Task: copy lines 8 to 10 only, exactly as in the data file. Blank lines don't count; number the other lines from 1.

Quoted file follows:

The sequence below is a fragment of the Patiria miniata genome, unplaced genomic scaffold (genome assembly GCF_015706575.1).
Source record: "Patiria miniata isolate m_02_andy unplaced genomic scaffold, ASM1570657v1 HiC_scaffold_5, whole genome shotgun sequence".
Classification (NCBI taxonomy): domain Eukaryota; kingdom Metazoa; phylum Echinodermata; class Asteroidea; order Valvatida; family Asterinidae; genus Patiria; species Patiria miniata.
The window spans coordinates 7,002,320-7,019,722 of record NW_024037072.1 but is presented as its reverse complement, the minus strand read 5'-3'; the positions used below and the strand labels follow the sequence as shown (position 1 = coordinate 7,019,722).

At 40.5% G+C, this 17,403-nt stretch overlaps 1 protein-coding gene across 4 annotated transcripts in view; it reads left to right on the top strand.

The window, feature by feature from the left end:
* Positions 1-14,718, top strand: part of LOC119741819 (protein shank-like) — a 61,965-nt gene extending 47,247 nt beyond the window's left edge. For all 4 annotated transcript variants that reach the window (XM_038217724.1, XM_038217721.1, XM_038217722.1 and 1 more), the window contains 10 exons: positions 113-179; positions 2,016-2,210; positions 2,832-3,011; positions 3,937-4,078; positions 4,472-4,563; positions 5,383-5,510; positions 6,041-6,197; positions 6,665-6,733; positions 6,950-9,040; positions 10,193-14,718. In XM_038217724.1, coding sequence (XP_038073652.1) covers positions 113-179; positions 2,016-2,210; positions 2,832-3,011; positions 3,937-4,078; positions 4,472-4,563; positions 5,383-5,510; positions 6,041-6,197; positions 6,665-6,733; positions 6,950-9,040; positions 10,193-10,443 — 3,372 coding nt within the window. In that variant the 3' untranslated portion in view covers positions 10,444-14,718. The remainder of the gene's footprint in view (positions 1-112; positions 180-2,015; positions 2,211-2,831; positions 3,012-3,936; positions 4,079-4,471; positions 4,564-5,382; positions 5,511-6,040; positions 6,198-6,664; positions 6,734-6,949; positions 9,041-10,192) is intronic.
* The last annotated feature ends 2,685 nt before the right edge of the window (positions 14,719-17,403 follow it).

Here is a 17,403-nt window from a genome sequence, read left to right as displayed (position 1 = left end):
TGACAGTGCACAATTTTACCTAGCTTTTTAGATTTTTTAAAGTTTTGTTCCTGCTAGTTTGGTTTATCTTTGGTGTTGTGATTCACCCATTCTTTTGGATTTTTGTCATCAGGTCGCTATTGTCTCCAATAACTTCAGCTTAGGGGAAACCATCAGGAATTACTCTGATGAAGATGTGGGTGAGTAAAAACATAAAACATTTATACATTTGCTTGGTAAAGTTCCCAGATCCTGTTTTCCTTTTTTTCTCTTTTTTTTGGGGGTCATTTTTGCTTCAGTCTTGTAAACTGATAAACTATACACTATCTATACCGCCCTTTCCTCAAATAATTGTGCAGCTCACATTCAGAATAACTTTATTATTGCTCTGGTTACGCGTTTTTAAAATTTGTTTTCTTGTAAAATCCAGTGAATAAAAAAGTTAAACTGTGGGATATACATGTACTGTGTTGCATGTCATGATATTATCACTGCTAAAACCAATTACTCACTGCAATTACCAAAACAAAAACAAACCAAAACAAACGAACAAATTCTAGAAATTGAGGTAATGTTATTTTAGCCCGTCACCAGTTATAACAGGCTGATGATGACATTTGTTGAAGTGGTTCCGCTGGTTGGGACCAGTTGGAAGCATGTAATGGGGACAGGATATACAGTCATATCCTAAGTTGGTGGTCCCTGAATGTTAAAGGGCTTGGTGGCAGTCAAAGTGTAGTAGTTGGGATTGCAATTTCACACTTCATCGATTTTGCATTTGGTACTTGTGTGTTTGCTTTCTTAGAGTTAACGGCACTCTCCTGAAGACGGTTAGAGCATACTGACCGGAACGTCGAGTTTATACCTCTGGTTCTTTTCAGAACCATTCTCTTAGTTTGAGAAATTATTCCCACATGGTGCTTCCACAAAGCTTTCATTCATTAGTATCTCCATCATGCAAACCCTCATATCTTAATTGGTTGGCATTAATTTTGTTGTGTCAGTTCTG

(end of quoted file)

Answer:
* The last annotated feature ends 2,685 nt before the right edge of the window (positions 14,719-17,403 follow it).

Here is a 17,403-nt window from a genome sequence, read left to right as displayed (position 1 = left end):
TGACAGTGCACAATTTTACCTAGCTTTTTAGATTTTTTAAAGTTTTGTTCCTGCTAGTTTGGTTTATCTTTGGTGTTGTGATTCACCCATTCTTTTGGATTTTTGTCATCAGGTCGCTATTGTCTCCAATAACTTCAGCTTAGGGGAAACCATCAGGAATTACTCTGATGAAGATGTGGGTGAGTAAAAACATAAAACATTTATACATTTGCTTGGTAAAGTTCCCAGATCCTGTTTTCCTTTTTTTCTCTTTTTTTTGGGGGTCATTTTTGCTTCAGTCTTGTAAACTGATAAACTATACACTATCTATACCGCCCTTTCCTCAAATAATTGTGCAGCTCACATTCAGAATAACTTTATTATTGCTCTGGTTACGCGTTTTTAAAATTTGTTTTCTTGTAAAATCCAGTGAATAAAAAAGTTAAACTGTGGGATATACATGTACTGTGTTGCATGTCATGATATTATCACTGCTAAAACCAATTACTCACTGCAATTACCAAAACAAAAACAAACCAAAACAAACGAACAAATTCTAGAAATTGAGGTAATGTTATTTTAGCCCGTCACCAGTTATAACAGGCTGATGATGACATTTGTTGAAGTGGTTCCGCTGGTTGGGACCAGTTGGAAGCATGTAATGGGGACAGGATATACAGTCATATCCTAAGTTGGTGGTCCCTGAATGTTAAAGGGCTTGGTGGCAGTCAAAGTGTAGTAGTTGGGATTGCAATTTCACACTTCATCGATTTTGCATTTGGTACTTGTGTGTTTGCTTTCTTAGAGTTAACGGCACTCTCCTGAAGACGGTTAGAGCATACTGACCGGAACGTCGAGTTTATACCTCTGGTTCTTTTCAGAACCATTCTCTTAGTTTGAGAAATTATTCCCACATGGTGCTTCCACAAAGCTTTCATTCATTAGTATCTCCATCATGCAAACCCTCATATCTTAATTGGTTGGCATTAATTTTGTTGTGTCAGTTCTG